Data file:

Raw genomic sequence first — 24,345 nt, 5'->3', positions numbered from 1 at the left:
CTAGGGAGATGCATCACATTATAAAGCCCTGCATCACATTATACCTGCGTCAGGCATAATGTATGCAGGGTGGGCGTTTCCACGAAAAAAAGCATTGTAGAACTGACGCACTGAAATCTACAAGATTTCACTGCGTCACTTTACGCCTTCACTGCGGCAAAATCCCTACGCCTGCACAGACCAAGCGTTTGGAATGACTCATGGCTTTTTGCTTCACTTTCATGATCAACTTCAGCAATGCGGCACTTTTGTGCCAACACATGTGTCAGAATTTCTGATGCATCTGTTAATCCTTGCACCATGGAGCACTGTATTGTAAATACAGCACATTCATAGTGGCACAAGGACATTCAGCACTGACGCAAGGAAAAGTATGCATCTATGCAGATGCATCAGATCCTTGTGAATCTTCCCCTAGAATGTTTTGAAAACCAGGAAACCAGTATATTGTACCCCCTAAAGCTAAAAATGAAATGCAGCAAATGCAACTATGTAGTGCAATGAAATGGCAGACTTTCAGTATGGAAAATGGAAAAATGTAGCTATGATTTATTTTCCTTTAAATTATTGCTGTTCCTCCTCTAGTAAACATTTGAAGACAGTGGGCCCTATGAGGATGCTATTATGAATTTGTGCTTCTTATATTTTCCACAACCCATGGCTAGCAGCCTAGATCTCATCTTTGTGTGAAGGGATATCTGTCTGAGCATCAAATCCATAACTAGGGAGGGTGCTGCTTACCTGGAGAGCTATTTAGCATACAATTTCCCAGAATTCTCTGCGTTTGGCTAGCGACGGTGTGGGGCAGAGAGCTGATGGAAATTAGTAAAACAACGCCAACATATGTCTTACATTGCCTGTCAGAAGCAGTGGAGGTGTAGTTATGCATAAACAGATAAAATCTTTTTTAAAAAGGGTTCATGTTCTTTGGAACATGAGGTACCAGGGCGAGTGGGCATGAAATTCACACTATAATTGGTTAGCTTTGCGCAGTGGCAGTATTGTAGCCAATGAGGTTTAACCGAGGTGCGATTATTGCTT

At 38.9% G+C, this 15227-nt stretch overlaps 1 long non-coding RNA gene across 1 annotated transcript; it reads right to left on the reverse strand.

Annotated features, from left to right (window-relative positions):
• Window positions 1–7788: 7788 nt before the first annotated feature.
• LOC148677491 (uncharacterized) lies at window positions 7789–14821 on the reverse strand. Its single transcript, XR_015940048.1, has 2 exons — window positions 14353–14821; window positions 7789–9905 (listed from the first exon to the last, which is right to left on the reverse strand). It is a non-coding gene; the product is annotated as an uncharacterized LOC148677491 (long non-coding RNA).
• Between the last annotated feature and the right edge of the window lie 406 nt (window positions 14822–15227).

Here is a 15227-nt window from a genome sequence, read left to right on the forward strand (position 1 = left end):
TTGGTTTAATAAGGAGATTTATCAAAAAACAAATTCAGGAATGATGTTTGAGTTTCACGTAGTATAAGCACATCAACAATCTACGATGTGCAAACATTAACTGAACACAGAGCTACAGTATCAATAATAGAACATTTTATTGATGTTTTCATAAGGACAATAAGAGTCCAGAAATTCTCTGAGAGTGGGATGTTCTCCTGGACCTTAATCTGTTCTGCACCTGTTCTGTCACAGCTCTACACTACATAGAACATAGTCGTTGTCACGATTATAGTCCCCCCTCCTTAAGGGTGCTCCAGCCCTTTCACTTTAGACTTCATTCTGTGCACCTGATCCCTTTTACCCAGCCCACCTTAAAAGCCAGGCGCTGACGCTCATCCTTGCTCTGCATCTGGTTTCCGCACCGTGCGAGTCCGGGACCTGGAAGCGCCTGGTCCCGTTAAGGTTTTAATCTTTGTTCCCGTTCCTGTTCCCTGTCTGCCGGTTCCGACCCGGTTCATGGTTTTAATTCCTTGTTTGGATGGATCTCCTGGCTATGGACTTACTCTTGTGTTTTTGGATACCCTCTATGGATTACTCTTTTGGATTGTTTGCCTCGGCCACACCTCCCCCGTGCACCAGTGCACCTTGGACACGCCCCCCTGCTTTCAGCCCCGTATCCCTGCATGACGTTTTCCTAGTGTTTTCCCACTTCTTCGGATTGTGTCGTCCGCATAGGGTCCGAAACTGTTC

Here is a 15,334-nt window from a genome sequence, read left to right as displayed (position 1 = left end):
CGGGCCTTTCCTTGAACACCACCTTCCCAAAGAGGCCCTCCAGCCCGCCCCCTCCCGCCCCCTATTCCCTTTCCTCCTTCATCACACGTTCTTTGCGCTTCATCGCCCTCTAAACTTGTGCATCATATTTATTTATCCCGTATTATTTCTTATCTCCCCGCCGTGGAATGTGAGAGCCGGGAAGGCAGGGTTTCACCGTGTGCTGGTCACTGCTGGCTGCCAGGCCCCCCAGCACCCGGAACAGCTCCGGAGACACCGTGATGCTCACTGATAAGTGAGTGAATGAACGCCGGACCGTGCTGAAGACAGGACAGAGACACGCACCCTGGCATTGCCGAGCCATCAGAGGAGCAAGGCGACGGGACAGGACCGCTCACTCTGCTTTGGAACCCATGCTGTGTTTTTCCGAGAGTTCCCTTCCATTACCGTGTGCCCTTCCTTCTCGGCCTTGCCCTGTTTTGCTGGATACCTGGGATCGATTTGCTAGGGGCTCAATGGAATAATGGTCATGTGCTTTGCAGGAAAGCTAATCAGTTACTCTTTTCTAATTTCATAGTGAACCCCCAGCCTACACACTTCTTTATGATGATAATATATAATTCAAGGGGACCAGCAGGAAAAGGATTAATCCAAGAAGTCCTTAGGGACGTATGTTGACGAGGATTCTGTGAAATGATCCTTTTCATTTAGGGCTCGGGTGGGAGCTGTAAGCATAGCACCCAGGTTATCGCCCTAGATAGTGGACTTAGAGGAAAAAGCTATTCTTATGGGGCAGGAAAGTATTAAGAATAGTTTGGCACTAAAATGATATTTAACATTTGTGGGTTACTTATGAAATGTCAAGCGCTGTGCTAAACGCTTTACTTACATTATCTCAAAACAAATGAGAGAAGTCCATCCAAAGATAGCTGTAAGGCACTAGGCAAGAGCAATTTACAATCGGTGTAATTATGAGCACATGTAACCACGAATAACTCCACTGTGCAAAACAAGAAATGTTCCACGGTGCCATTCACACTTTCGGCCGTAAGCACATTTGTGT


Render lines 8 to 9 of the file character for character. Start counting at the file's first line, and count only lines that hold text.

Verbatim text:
Here is a 15227-nt window from a genome sequence, read left to right on the forward strand (position 1 = left end):
TTGGTTTAATAAGGAGATTTATCAAAAAACAAATTCAGGAATGATGTTTGAGTTTCACGTAGTATAAGCACATCAACAATCTACGATGTGCAAACATTAACTGAACACAGAGCTACAGTATCAATAATAGAACATTTTATTGATGTTTTCATAAGGACAATAAGAGTCCAGAAATTCTCTGAGAGTGGGATGTTCTCCTGGACCTTAATCTGTTCTGCACCTGTTCTGTCACAGCTCTACACTACATAGAACATAGTCGTTGTCACGATTATAGTCCCCCCTCCTTAAGGGTGCTCCAGCCCTTTCACTTTAGACTTCATTCTGTGCACCTGATCCCTTTTACCCAGCCCACCTTAAAAGCCAGGCGCTGACGCTCATCCTTGCTCTGCATCTGGTTTCCGCACCGTGCGAGTCCGGGACCTGGAAGCGCCTGGTCCCGTTAAGGTTTTAATCTTTGTTCCCGTTCCTGTTCCCTGTCTGCCGGTTCCGACCCGGTTCATGGTTTTAATTCCTTGTTTGGATGGATCTCCTGGCTATGGACTTACTCTTGTGTTTTTGGATACCCTCTATGGATTACTCTTTTGGATTGTTTGCCTCGGCCACACCTCCCCCGTGCACCAGTGCACCTTGGACACGCCCCCCTGCTTTCAGCCCCGTATCCCTGCATGACGTTTTCCTAGTGTTTTCCCACTTCTTCGGATTGTGTCGTCCGCATAGGGTCCGAAACTGTTC